It’s reasonably well established that the town of Mullumbimby, just outside of Byron Bay in the Northern Rivers region of NSW, is considered to be the “anti-vax” capital of Australia. And thanks partly to the urgings of a newly arrived former TV cooking show judge, some of the residents also hold deep suspicions over new technologies.
As an example, “wi-fi death-boxes” is one description I’ve heard on several occasions of my electric vehicle (a Tesla Model 3) by some residents of Mullumbimby, my closest town. So when an electric Mini with a number plate VAX was delivered recently for a test drive, all I could do was to console myself that it didn’t have 5G on the number plate too.
And it is not as though BMW has designed the electric Mini to go incognito. Like the I3 that preceded it, BMW seems to want its early electric models to stand out in a crowd, and in the case of the Mini they come in a blaze of different colours and trimmings.
This Mini was all black with big splashes of yellow. As a fan of the reigning AFL premiers, the Richmond Tigers (team colours black and yellow), I didn’t mind a bit, although when my mother-in-law compared the bright yellow rear view mirrors to Tony Abbott’s ears, that created an image that stuck in my mind for pretty much the whole week of the EV loan. I even checked for budgie smugglers in the boot.
The Mini has fascinated me since the first time I travelled in one decades ago in the UK, in a vehicle owned by a friend measuring at least 192cm. How does a car that looks so small on the outside accommodate at least two fully grown people on the inside?
The modern Mini has bulked up from the 1970s version, and now that it is owned by BMW it has the stamp of European quality too. And the interior feels less like a Doctor Who Tardis and more like a modern juke box – such is the assault on the senses from the bright lights and multiple screens that make up its control systems.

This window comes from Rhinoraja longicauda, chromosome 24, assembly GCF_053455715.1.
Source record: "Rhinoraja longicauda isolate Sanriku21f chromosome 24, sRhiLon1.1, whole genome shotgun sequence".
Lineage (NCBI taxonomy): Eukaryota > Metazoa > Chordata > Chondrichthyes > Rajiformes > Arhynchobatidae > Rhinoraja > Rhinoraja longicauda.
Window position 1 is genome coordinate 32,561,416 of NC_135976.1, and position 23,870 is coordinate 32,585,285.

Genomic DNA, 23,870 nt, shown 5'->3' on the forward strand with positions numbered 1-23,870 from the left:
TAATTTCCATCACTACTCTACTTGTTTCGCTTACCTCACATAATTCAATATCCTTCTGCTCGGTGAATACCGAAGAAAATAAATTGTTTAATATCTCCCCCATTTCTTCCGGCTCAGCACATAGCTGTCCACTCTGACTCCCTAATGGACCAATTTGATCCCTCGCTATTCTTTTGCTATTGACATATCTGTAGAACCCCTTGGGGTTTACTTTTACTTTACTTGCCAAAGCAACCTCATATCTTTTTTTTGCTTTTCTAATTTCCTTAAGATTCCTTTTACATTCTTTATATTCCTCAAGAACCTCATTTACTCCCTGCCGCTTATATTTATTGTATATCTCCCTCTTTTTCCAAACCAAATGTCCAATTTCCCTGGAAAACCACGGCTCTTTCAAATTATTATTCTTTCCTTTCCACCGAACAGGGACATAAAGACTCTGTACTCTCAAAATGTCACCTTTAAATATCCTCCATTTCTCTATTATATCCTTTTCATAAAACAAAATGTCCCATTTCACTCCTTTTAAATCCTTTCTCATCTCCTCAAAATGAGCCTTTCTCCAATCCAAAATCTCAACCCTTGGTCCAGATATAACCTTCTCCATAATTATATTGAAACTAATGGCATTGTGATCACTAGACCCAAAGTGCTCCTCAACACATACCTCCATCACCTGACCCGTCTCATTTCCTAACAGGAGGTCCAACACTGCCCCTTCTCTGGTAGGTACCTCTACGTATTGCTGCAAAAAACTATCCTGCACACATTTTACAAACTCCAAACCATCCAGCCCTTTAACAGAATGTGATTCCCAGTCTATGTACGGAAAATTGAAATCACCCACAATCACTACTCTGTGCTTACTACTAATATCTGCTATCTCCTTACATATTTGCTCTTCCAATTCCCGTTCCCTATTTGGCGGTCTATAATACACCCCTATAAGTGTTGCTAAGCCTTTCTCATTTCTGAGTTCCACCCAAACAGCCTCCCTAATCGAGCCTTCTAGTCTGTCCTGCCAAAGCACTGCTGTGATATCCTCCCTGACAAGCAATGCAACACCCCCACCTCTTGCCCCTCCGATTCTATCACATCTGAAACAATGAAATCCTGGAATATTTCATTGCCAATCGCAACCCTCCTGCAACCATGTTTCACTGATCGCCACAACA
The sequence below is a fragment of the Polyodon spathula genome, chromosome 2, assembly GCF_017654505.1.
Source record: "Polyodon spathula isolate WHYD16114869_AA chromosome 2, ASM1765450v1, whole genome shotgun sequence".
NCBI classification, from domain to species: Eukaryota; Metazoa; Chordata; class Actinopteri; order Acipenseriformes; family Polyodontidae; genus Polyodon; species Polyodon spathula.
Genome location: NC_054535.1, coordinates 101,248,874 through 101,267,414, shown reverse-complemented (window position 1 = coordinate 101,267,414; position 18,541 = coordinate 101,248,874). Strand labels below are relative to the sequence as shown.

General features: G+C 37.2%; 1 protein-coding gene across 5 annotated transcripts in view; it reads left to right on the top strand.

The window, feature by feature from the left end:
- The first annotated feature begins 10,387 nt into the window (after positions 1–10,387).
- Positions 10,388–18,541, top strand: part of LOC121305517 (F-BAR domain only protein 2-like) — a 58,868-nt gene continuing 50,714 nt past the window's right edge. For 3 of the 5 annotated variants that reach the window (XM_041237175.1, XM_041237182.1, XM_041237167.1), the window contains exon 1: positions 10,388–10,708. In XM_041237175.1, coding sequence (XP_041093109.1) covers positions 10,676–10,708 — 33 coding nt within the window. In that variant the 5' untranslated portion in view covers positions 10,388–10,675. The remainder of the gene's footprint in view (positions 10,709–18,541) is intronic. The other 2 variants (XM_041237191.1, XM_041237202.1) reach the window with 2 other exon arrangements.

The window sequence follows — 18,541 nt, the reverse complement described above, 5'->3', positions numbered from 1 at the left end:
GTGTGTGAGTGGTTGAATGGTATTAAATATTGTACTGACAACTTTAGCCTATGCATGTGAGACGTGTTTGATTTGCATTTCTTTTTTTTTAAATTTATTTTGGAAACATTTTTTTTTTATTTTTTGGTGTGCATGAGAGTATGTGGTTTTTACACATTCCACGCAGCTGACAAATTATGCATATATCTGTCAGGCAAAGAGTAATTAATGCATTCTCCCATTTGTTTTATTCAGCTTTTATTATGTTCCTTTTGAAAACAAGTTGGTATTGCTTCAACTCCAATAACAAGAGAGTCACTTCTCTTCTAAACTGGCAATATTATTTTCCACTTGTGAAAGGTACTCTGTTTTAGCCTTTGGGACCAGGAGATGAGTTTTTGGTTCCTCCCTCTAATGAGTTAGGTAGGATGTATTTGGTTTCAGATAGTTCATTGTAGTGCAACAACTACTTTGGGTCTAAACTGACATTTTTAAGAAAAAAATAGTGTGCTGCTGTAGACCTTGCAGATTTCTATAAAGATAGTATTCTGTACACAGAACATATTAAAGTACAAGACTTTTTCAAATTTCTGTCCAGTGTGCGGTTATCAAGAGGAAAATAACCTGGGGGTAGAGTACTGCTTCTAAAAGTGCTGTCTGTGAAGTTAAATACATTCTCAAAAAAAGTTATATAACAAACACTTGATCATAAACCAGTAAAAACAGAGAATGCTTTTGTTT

On the outside, the modern Mini has smooth lines. On the inside, it’s rectangular and feels a little bit boxy. Maybe that’s why the designers thought: “Let’s decorate it!” And they did, splashes of colour, in this case yellow, a big round screen, and a series of toggle switches typical of a Mini that would not look out of place in a plane cockpit.
There are two main difficulties with EV uptake in Australia. One is price and the other is range. Let’s tackle the range issue first.
In Sydney, a few months earlier, BMW didn’t help with the range anxiety issue by giving me the keys to a loan car with less than 50 per cent charge, and vague instructions of how and where to charge it.
“Try Tesla, or a shopping centre. You can Google it!” I was told by one of the staffers at the dealership. But that’s not true about Tesla charging stations, and if you can find a charging station in a shopping centre, it is likely to need an adaptor or cable, and I wasn’t provided with either.
I wrestled with one outlet at the Harbord Diggers in Freshwater before giving up (the Tesla chargers were not compatible, of course, and the other charging points needed to be activated by an app, but there was no mobile phone reception in the parking lot where the charger is located).
I scuttled off to my digs in Sydney to plug the Mini into the power point in the garage and trickle charge it overnight, and cancelled plans to drive it to a dinner date on the other side of town. And it made me wonder what a punter not used to EVs might have thought of the experience.